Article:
The facts as we know them:
It is very easy to write basic SRW implementations. SOAP toolkits can
use a WSDL description to generate protocol code. Then all we have to
do is implement the single client or server SRW method, which
translates your query format into an CQL query (client) or a CLQ query
into your database query (server).
CQL allows you to specify the format of the result set (Dublin Core,
MARCXML, etc.). All servers must support Dublin Core and the SRW
The query can be a list of attribute-value pairs, or a chunk of XML.
CQL makes a distinction between string search (exact match of a string)
and keyword search (finding all words of a string somewhere in the document).
The result set can contain state-preserving information, like the
original query or an IP address, for use with lightweight clients.
Records in the result set are encoded as strings, with angle brackets
escaped. This doesn't work very well for completely browser-based
clients using SRU, since you lose the ability to apply XPath
statements to returned records. This problem will be addressed in a
Servers can/should retain result sets, so they can be referenced
later, especially when the client is asking for multiple pages from a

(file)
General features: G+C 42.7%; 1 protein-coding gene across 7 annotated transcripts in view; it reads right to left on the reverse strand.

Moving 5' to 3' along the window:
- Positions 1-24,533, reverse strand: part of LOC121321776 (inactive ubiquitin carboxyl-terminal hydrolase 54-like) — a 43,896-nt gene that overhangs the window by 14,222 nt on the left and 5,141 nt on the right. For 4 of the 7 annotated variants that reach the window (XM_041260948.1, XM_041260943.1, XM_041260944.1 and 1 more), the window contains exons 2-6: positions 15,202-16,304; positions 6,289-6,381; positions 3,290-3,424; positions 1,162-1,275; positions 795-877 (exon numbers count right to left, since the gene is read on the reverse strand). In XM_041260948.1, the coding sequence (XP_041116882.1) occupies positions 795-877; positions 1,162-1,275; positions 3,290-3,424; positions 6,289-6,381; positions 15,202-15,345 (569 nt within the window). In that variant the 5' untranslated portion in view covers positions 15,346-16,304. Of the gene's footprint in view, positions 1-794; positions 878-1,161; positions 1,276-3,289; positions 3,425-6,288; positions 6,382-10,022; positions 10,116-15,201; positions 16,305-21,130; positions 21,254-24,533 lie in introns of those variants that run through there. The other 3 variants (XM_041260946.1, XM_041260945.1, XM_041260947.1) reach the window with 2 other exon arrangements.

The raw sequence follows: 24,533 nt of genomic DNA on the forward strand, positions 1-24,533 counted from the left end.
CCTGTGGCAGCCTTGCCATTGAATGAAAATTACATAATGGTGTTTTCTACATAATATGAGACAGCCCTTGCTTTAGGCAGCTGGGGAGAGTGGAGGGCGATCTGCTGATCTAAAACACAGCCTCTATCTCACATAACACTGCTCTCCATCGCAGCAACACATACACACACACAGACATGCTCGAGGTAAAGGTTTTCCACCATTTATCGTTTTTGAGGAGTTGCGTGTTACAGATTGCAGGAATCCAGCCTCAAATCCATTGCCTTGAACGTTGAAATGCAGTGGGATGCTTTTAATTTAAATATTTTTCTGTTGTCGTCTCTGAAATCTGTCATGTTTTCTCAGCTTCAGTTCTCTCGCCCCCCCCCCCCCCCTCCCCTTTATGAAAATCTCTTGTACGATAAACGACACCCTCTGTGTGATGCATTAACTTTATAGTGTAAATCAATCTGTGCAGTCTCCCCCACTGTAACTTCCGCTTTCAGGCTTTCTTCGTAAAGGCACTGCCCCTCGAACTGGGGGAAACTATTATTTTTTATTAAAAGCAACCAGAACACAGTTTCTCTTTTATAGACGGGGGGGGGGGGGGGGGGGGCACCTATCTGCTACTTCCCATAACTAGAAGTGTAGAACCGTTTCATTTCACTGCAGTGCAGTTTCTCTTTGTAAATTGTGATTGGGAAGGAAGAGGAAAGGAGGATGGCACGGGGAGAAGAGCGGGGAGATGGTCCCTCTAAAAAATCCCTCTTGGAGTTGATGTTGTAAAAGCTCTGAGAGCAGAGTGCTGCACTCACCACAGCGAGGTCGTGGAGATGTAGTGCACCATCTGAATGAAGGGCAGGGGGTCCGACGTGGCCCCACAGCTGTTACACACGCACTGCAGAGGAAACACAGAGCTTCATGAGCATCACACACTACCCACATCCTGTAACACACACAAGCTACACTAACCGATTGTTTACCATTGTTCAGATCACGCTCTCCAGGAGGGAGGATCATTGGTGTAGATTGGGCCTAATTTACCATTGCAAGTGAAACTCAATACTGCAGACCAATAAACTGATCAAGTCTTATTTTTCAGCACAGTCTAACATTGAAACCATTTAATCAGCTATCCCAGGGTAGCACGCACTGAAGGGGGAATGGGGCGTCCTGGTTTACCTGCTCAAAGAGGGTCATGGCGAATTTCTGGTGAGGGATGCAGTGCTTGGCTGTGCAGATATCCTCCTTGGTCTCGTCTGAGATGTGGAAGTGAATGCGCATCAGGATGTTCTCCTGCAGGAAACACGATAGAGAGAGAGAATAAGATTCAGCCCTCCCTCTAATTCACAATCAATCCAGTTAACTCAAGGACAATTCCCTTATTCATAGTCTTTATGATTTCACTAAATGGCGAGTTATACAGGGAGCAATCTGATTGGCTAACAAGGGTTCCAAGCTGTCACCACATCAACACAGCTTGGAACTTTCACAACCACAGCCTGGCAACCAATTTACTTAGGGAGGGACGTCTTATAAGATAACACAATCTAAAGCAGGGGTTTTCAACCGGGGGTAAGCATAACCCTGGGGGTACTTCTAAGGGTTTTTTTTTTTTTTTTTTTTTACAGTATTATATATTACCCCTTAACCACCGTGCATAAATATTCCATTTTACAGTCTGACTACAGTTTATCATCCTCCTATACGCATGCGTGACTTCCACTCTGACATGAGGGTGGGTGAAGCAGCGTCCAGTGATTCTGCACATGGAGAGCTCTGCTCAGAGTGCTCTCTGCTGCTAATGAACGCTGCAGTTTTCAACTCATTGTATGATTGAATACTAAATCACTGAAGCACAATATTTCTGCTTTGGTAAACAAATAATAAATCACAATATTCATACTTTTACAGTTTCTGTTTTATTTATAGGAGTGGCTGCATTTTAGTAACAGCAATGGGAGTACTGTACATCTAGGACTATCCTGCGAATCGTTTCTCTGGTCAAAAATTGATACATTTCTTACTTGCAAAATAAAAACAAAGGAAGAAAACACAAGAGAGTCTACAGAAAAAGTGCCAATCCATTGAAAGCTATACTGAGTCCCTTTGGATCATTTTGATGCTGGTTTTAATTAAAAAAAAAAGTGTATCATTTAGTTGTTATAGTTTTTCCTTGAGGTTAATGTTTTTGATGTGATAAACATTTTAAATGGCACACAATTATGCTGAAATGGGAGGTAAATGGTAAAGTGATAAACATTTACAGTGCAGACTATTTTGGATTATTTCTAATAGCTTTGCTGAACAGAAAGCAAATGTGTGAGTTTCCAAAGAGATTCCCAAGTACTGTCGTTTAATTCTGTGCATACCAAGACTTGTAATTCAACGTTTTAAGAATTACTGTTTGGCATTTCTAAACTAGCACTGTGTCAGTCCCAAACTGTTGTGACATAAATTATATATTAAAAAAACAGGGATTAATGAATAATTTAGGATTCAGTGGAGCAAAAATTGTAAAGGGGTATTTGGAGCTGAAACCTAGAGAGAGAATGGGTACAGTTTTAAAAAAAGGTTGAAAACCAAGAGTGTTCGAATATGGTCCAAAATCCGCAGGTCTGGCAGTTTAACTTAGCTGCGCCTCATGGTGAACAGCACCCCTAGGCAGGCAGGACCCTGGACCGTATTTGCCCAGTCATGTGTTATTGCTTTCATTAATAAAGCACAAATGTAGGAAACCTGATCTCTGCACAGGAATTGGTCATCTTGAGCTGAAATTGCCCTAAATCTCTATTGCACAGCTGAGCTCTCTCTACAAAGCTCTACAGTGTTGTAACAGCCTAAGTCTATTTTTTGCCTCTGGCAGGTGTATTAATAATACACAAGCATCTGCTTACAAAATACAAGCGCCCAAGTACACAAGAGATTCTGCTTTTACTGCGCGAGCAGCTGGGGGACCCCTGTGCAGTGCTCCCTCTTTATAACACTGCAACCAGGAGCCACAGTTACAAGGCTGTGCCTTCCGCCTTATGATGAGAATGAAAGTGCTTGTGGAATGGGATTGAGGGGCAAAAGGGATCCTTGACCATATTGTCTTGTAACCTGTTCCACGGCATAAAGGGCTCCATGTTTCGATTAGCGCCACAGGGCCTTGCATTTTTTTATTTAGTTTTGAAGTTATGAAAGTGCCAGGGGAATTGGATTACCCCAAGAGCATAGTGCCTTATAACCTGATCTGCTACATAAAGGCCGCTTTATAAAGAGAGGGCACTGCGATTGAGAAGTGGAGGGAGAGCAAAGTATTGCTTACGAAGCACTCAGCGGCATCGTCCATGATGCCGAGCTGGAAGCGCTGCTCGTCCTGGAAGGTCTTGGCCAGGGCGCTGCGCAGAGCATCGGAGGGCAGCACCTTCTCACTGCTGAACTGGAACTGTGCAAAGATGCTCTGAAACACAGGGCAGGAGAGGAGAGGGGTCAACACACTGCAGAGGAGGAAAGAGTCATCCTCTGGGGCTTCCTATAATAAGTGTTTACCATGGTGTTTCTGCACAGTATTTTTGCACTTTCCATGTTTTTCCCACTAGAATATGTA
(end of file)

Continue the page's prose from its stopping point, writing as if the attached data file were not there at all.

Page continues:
set. A good way to force the server to keep a result set is to "touch"
it with the client, and refresh the time.
Authentication/encryption is not built into the protocol, and must be addressed
at a higher level. (See general web services literature.)
Contacts: Ralph LeVan (firstname.lastname@example.org), Matthew Dovey
Comparison to other systems:
Ralph LeVan at OCLC maintains a Java-based SRW/SRU server package. Out of the box, it can connect to OCLC's Pears database and the Lucene indexes created by DSpace.
Databases derive from SRWDatabaseImpl. This class implements the doRequest() method. It is best not to override this method, as it takes care of caching result sets and other useful administrative stuff. It is best to only override the abstract methods getQueryResult and getExtraResponseData.